INSTEAD of a preface to this sixth book, which is designed against the Mahometans, it relates the judgments of Cod against the Christians, down to the original of Mahometanism; namely, how that sincere and unfeigned piety, which flourished amongst the Christians, who were most grievously afflicted and tormented, began by degrees to abate:742742 See Ammianus Marcellinus, at the end of the twenty-first book concerning Constantino: “And above all, he was very ready to take away what he had given; counfounding the Christian religion, which is perfect and sincere, with old wives’ fables; by more intricately searching into which, rather than seriously settling them, he caused a great many differences: which spreading further, be kept up by quarrelling about words; that the body of prelates, who were the public pack-horses, running here and there in synods, as they call them, might cut the nerves of their carriage, by endeavouring to make every rite conformable to their own opinion.” after Constantine and the following emperors had made the profession of the Christian religion not only 228safe, but honourable, by having, as it were, brought the world into the church.743743 See what is excellently said about this, in Chrysostom’s second moral discourse on the xiith chapter of 2 Cor. after ver. 10. First, the Christian princes waged war without measure, even when they might have enjoyed peace.744744 It is a commendable saying of Marcian in Zonaras, “That a king ought not to take up arms, so long as he can maintain peace.” The bishops quarrelled with each other most bitterly about the highest places:745745 Ammianus, book xxvii. “The cruel seditions of the quarrel. some people, which gave rise to this business, frighted this man also (Viventius, chief commissioner of the palace). Damasus and Ursicinus, being above all reasonable measure desirous of seizing the episcopal chair, contended with each other most vehemently by different interests; their accomplices on each side carrying on their differences as far as death and wounds; which Viventius not being able to correct or soften, being compelled by a great force, retired into the suburbs; and Damasus overcame in the contest, the party which favoured him pressing hard. And it is evident, that in the palace of Sicininus, where the assemblies of the Chris. liens used to be, there were found the dead bodies of one hundred and thirty-seven, slain in one day; and it was a long time before the enraged common people could be appeased. Nor do I deny, when I consider the city’s pomp, but that they, who are desirous of such things, may lawfully contend, by stretching their lungs to the utmost, in order to obtain what they aim at. Because when they are arrived at it, they will be so secure, that they may enrich themselves with the gifts of matrons, may sit and ride in their chariots, be neatly dressed, have large feasts provided, insomuch that their banquets will exceed the royal tables; but such persons might have been more truly happy, if they had despised the grandeur of the city, which flattered their vices; and had lived after the manner of some of the provincial bishops, whose sparingness, in eating and drinking moderately, and meanness in clothes and eyes fixed on the ground continually, recommend them as pure and modest to the Deity, and to those that worship him.” And a little after; “The chief justice, whilst he takes care of the govern. went in a higher degree, amongst other things, by manifold acts of integrity and goodness, for which he has been famous from the beginning of his youth, has obtained that which seldom happens; that at the same time that he is feared, he does not lose the love of his subjects; which is seldom very strong towards those judges they are afraid of. By whose authority and just determinations of truth, the tumult, raised by the quarrels of the Christians, was appeased; and Ursicinus being driven away, the Roman subjects grew into a firm peace jointly, and with one mind; which is the glory of an eminent ruler, regulating many and advantageous things.” This was that chief justice of whom Jerome tells a story, not unworthy to be mentioned here, to Pammachius, against the errors of John of Jerusalem. “The chief justice, that died when he was designed for consul, used to say jestingly to the holy pope Damasus, Make me bishop of the city of Rome, and I will be a Christian immediately.” See also what the same Ammianus says, book xv. The African council did not without reason admonish the bishop of the city of Rome thus: “That we may not seem to bring the vain arrogance of the age into the church of Christ, which affords the light of simplicity, and the day of humility, to them who desire to see God.” To which we may add the noble epistles of the Roman bishop Gregory, truly styled the great, book iv. 32, 34, 36. book vi. 30. book vii. Indict. 1. Epist. 30. and, as of old, the preferring 229the tree of knowledge to the tree of life, was the occasion of the greatest evils;Gen. ii. and iii. so then nice inquiries were esteemed more than piety, and religion was made an art.746746 See what was before quoted out of the twenty-first book of Ammianus. The same historian, book xxii. in the history of Julian, says, “And that his disposition of things might produce a more certain effect, having admitted the disagreeing prelates of the Christians, together with the divided multitude, into the palace; he admonished them that every one, laying aside their civil discords, should apply himself without fear to his religion; which he urged the more earnestly, because liberty is apt to increase dissensions; that he might have the less reason to fear the common people, when they were all of one mind, knowing that no beasts are so mischeivous to mankind, as very many of the Christians were, who were so outrageous against one another.” See also Procopius, in the first of his gothics, to be read with some abatement here, as in other places. “Ambassadors came from Byzantium, to the bishop of Rome, viz. Hypatius, bishop of Ephesus, and Demetrius, bishop of Philippi, in Macedonia, concerning an opinion, which was controverted amongst the Christians. Though I know what opposition they made, yet I ant very unwilling to relate it; for I think it the maddest folly so search nicely into the nature of God, and wherein it consists. For, as I conceive, man cannot fully comprehend human things, much less those that appertain to the divine nature, I may therefore securely pass by these things in silence, and not disturb what they reverence. As for myself I can say nothing more of God, but that he is every way good, and upholds all things by his power; he that knows more, whether he be a priest, or one of the common people, let him speak it.” Gregoras, book viii. cites the saying of Lysis the Pythagorean, and afterwards of Synesius; “That talking philosophy among the vulgar, was the cause of men’s so much contemning divine things.” So also book the xth, he much dissuades men from such disputes; and speaking of the Latins of his time, he says, “I blame and condemn the Italians highly, because they run into divine matters with great arrogance.” Afterwards he adds; “Amongst them the mechanics utter the mysteries of divinity, and they are all as eager of reasoning syllogistically, as the cattle are of food and grass. Both they who doubt of what they ought to believe rightly, and they who know not what they ought to believe, nor what they say they believe; these fill all the theatres, forums, and walks, with their divinity, and are not ashamed to make the sun a witness of their impudence.” 230The consequence of which was, that after the example of them who built the tower of Babel,747747 Gen. xi. Mahomet often reproaches these controversies of the Christians, particularly in Azoara xxvi. xxxii. their rashly affecting matters, produced different languages and confusion among them; which the common people taking notice of, many times not knowing which way to turn themselves, cast all the blame upon the sacred writings, and began to avoid them, as if they were infected. And religion began every where to be placed, not in purity of mind, but in rites, as if Judaism were brought back again: and in those things, which contained in them more of bodily exercise, than improvement of the mind;748748 1 Tim. iv. 8. Colos. ii. 23. and also in a violent adhering to the party they had chosen;749749 Romans x. 2. 1 Cor. i. 12. and following verses. the final event of which was, 231that there were every where a great many Christians in name, but very few in reality.750750 See Salvian book iii. concerning the government of God. “Excepting a very few who avoid wickedness, what else is the whole body of Christians, but a sink of vice?” God did not overlook these faults of his people; but from the farthest corners of Scythia,751751 Huns, Avari, Sabiri, Alani, Euthalites, and Turks. and Germany,752752 Goths, Ernii, Gepidæ, Vandals, Franks, Burgundians, Swedes, Almains, Saxons, Varni, and Lombards. poured vast armies, like a deluge, upon the Christian world: and when the great slaughter made by these, did nut suffice to reform those which remained; by the just permission of God, Mahomet planted in Arabia a new religion directly opposite to the Christian religion;753753 Dr. Prideaux’s life of Mahomet, wrote in English, is very well worth reading, published at London, anno 1697. Le Clerc. yet such as did, in a good measure, express in words, the life of a great part of the Christians. This religion was first embraced by the Saracens, who revolted from the emperor Heraclius; whose arms quickly subdued Arabia, Syria, Palestine, Egypt, Persia; and afterwards they invaded Africa, and came over sea into Spain. But the power of the Saracens was derived to others, particularly to the Turks, a very warlike people;754754 See Leunclavius’s history of Turkey, and Laonicus Chalcocondylas. who after many long engagements with the Saracens, being desired to enter into a league, they easily embraced a religion agreeable to their manners, and transferred the imperial power to them selves. Having taken the cities of Asia and Greece, and the success of their arms increasing, they came into the borders of Hungary and Germany.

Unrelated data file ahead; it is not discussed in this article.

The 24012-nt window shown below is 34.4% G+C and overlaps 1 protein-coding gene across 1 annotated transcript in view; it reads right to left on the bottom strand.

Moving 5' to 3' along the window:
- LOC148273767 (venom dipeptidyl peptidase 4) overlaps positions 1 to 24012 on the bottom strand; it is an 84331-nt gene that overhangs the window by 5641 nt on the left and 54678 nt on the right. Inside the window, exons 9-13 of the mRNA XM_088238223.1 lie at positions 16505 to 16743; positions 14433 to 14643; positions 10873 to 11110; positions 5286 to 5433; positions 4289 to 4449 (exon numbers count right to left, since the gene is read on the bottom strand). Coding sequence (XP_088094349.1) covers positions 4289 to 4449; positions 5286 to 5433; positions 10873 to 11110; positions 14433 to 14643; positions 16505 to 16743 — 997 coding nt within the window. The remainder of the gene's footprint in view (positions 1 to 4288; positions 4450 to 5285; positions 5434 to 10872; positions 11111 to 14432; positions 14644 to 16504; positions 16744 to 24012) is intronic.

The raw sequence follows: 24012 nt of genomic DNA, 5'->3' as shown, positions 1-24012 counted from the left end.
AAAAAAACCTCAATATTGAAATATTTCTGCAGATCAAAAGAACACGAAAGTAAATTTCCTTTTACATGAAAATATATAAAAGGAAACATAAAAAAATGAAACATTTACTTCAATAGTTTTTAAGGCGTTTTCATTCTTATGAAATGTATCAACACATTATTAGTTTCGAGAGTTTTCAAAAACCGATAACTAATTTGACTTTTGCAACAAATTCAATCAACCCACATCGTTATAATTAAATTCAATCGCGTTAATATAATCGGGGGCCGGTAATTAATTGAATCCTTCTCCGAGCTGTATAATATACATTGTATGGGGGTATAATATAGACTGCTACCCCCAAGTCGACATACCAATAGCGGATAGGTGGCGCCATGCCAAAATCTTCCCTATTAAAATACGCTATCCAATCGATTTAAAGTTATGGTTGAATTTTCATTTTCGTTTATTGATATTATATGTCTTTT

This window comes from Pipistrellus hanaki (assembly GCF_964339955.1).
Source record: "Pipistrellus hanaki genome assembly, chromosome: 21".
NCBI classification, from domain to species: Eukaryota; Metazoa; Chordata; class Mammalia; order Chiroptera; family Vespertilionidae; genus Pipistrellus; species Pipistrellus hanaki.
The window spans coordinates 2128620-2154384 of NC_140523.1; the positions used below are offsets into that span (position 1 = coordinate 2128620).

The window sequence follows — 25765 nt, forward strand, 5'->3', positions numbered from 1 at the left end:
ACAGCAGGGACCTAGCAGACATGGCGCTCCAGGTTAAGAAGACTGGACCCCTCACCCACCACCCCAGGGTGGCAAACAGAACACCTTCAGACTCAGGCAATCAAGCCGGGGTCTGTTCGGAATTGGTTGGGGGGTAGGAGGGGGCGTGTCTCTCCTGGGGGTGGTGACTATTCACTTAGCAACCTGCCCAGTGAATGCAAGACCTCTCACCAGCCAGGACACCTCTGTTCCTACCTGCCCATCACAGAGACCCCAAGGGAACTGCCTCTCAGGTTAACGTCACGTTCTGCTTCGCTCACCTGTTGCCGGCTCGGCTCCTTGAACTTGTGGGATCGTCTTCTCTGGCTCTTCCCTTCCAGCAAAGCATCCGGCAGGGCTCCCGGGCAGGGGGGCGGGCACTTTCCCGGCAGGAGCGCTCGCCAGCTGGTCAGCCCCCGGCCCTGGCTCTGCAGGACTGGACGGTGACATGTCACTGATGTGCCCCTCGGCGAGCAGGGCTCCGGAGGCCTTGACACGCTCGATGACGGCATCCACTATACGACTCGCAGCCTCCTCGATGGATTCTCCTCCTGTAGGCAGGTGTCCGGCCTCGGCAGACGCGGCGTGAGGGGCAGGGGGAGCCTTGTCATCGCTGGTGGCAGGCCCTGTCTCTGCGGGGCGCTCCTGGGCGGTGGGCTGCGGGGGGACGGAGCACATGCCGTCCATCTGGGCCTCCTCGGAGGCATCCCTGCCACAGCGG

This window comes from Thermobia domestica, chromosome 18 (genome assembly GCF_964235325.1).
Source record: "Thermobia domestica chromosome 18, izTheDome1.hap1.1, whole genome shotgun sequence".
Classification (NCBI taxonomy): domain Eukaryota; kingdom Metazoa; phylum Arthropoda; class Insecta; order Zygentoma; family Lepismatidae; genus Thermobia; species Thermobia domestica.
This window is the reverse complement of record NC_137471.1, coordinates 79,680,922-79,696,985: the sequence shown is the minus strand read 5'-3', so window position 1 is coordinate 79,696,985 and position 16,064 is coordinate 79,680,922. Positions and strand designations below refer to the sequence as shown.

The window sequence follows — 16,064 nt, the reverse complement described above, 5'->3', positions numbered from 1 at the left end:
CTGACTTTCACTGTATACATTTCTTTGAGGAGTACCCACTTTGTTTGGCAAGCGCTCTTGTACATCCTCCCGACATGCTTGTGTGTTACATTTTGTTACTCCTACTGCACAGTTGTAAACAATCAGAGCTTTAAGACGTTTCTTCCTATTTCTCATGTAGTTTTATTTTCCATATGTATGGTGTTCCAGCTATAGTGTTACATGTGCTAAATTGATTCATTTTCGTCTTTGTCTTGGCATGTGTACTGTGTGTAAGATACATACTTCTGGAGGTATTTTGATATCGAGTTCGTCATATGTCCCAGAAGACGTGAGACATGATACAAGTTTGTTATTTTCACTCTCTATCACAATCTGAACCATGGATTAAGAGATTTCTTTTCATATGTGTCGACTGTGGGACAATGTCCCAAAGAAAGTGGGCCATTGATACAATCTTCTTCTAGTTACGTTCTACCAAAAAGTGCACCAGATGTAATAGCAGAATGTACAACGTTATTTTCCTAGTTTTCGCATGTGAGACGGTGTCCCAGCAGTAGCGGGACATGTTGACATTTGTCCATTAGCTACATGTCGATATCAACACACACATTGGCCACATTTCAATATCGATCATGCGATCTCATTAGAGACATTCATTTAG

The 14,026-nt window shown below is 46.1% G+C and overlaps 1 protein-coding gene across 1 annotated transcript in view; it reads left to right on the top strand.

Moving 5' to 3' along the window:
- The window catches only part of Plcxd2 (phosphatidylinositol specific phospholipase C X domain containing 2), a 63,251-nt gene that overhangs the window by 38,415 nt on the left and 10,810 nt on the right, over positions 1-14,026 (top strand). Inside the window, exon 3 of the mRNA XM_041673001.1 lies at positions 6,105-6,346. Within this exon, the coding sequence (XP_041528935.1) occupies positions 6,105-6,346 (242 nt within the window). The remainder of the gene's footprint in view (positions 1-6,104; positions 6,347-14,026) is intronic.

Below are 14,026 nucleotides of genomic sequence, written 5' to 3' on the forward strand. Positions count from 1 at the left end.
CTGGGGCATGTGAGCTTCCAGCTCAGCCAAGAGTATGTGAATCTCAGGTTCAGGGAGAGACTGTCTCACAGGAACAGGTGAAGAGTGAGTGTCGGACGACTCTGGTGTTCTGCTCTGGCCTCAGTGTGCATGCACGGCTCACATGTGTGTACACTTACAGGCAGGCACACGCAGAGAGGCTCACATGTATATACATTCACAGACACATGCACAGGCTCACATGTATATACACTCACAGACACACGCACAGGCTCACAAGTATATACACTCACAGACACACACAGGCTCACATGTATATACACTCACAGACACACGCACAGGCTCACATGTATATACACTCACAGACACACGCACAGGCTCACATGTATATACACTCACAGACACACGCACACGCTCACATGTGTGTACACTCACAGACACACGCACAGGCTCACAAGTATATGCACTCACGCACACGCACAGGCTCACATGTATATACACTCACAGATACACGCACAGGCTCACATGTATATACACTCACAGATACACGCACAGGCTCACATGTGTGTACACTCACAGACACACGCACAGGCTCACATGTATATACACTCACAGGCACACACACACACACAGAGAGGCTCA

|« Prev||SECT. I. A confutation of Mahometanism: the…||Next »|
►Proofing disabled for this book
► Printer-friendly version